Assessment of ecosystem service changes in an offshore marine protected area
Offshore ecosystems face pressures caused by competing uses and other anthropogenic drivers such as thosed related to climate change. This affects the capacity of marine ecosystems to provide goods and services to humans, ultimately impacting on our well-being. Using published scientific literature, model outputs and expert judgement this study assessed the various related effects on the provision of ecosystem services from the Dogger Bank under two contrasting scenarios. The Dogger Bank is a shallow sand bank in the southern North Sea that falls within the Exclusive Economic Zones of the UK, the Netherlands, Germany and Denmark. It is an important commercial fishing ground, the site of a potential offshore wind farm, a candidate Special Area of Conversation (cSAC) as well as a site of cultural significance.
A series of indicators were developed for each of the ecosystem services delivered by the Dogger Bank. Quantification and measurement of these indicators serves as a tool for assessing changes in marine ecosystem services.
A modified version of the TEEB (The Economics of Environment and Biodiversity) ecosystem service classification was used to help identify ecosystem services delivered by the marine environment. For each ecosystem service identified, indicators were developed, drawing on expert opinion and evidence from the literature. These indicators were then tailored for the Dogger Bank and quantified where possible, illustrating how ecosystem service delivery may change under differing future scenarios. The development of this set of indicators therefore contributes to the VECTORS goal of understanding the consequences of changes in marine ecosystems.
Analysis of ecosystem service indicators for the Dogger Bank under two differing scenarios shows considerable differences for future ecosystem service provision. This highlights the potential for such assessments to inform ecosystem managers about these effects. These outputs may be crucial for supporting timely management responses to negative ecosystem service trends.
This study assessed the effects of the IPCC scenarios National Enterprise (A2) and Global Community (B1) tailored to the Dogger Bank on the future provision of ecosystem services. Drawing on published literature, model outputs and expert judgement, indicators for six ecosystem services were assessed: food provision, biotic raw materials, climate regulation, gene pool protection, migratory and nursery habitat, and leisure and recreation. Lack of data precluded the assessment of additional services. Findings suggest that the B1 scenario presents a much more positive future than A2 in terms of ecosystem service delivery from the Dogger Bank (see table).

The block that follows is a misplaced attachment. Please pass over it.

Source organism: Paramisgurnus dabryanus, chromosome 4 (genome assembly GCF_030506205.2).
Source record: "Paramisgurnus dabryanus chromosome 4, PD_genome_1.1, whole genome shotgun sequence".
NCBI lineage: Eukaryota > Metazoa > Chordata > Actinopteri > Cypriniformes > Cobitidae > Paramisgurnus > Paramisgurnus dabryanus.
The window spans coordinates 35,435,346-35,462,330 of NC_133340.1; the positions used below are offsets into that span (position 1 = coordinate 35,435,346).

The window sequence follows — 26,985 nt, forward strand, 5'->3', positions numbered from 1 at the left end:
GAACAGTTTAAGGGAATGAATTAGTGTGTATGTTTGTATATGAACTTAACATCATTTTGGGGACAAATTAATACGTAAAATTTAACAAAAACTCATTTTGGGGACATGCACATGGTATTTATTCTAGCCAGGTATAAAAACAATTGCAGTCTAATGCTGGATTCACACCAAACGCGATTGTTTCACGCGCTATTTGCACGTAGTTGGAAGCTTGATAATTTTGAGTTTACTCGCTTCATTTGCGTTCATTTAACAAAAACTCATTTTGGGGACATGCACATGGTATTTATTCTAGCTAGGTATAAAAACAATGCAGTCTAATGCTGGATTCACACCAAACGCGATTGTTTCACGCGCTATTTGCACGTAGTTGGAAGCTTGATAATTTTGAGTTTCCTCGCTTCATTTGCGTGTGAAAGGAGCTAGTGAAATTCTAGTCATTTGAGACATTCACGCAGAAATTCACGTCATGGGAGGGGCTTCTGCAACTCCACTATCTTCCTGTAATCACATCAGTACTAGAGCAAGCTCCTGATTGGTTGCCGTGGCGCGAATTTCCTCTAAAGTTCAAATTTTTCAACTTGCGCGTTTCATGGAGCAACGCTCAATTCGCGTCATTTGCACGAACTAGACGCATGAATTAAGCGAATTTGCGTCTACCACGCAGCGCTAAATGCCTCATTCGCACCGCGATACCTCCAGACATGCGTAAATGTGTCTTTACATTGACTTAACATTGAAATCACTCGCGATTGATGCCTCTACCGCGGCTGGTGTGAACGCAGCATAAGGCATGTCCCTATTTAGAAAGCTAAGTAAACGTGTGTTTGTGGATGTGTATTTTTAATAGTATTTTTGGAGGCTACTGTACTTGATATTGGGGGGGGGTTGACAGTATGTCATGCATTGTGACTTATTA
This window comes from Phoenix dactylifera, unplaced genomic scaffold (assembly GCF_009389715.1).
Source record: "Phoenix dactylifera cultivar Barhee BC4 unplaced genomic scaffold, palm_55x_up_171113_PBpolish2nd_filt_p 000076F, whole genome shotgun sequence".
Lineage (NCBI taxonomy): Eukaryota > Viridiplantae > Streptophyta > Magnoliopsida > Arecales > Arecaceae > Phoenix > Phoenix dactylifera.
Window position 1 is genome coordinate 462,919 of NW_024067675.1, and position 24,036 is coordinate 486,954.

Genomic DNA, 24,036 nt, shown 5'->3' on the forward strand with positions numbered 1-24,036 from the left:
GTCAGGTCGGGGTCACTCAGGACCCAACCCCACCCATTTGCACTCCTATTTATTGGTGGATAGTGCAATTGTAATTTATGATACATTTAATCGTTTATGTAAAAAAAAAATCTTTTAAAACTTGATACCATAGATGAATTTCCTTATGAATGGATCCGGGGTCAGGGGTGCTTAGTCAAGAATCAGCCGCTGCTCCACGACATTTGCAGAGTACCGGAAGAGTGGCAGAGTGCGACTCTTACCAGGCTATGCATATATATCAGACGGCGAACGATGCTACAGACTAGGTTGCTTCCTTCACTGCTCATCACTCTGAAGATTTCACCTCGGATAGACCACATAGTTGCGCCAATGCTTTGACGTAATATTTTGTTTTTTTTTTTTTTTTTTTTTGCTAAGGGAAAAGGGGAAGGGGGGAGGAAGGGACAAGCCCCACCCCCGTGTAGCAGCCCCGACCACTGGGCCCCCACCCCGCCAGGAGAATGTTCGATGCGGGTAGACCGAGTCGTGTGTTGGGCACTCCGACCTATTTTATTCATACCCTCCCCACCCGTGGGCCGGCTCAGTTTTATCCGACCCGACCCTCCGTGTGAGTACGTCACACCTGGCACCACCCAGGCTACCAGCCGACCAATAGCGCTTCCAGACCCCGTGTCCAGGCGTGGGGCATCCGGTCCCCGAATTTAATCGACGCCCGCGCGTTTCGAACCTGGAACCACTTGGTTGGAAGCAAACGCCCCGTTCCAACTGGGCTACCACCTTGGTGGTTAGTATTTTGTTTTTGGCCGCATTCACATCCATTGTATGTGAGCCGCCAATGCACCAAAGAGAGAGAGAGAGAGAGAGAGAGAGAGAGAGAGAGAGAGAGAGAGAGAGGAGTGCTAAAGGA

Development of windfarms, changes to fishing practices and the establishment of conservation/no-take zones on the Dogger Bank are expected to be the main drivers of change to ecosystem service provision.
Under the A2 scenario the Common Fisheries Policy and other EU environmental policy will be replaced by weaker national policies. This will lead to the overexploitation of the marine environment and more greenhouse gases being released into the atmosphere. In comparison, under the B1 scenario international environmental policies will be improved, leading to a reduction in greenhouse gas emissions, development of offshore windfarms (such as that proposed for the Dogger Bank) and sustainable fisheries practices. While climate change and ocean acidification may play a more important role in the longer term, changes in policy will be extremely important in the short-term provision of ecosystem services.
For a more complete assessment of ecosystem service change, indicators of ecosystem services need to be quantified together with indicators of ecosystem function and benefits. Data limitations, however, restrict the completeness of ecosystem service assessments based on secondary data. Gaps in data availability highlight opportunities for future monitoring.
The greatest challenge for indicators assessment, however, is the lack of suitable data for the marine environment, as well as limited understanding of the links between ecosystem functions, services and benefits. Out of 15 ecosystem services identified as relevant for the Dogger Bank only 6 could be assessed and taken forward in this study. While substantial bodies of information exist for the case study site, much of what has been collected does not fit with the ecosystem service concept and consequently for the ecosystem service indicators selected. For understanding the full implications and related trade-offs involved in different scenarios, complete assessments of all relevant ecosystem services are required. Collection of primary data, data obtained through modelling and interdisciplinary teams play a key role for addressing this issue in the future. Identifying applicable function, service and benefit indicators remains a challenge.
Relevance for Policy:
- Convention on Biological Diversity
- Directive on Maritime Spatial Planning and Integrated Coastal Management (forthcoming)
- Environmental Impact Assessment Directive
- EU Biodiversity Strategy
- Habitats and Birds Directive
- Marine and Coastal Access Act
- Marine Strategy Framework Directive
- Strategic Environmental Assessment Directive
Deliverable 3.2.1: Impacts of change on ecosystem services and their values
Hattam, C., Atkins, J.P., Beaumont, N., Bӧrger, T., Bӧhnke-Henrichs, A., Burdon, D., de Groot, R., Hoefnagel, E., Nunes, P.A.L.D., Piwowarczyk, J., Sastre, S., Austen, M.C. (in press) Marine ecosystem services: linking indicators to their classification.
Availability: Hattam, C., Atkins, J.P., Beaumont, N., Bӧrger, T., Bӧhnke-Henrichs, A., Burdon, D., de Groot, R., Hoefnagel, E., Nunes, P.A.L.D., Piwowarczyk, J., Sastre, S., Austen, M.C. (in press) Marine ecosystem services: linking indicators to their classification.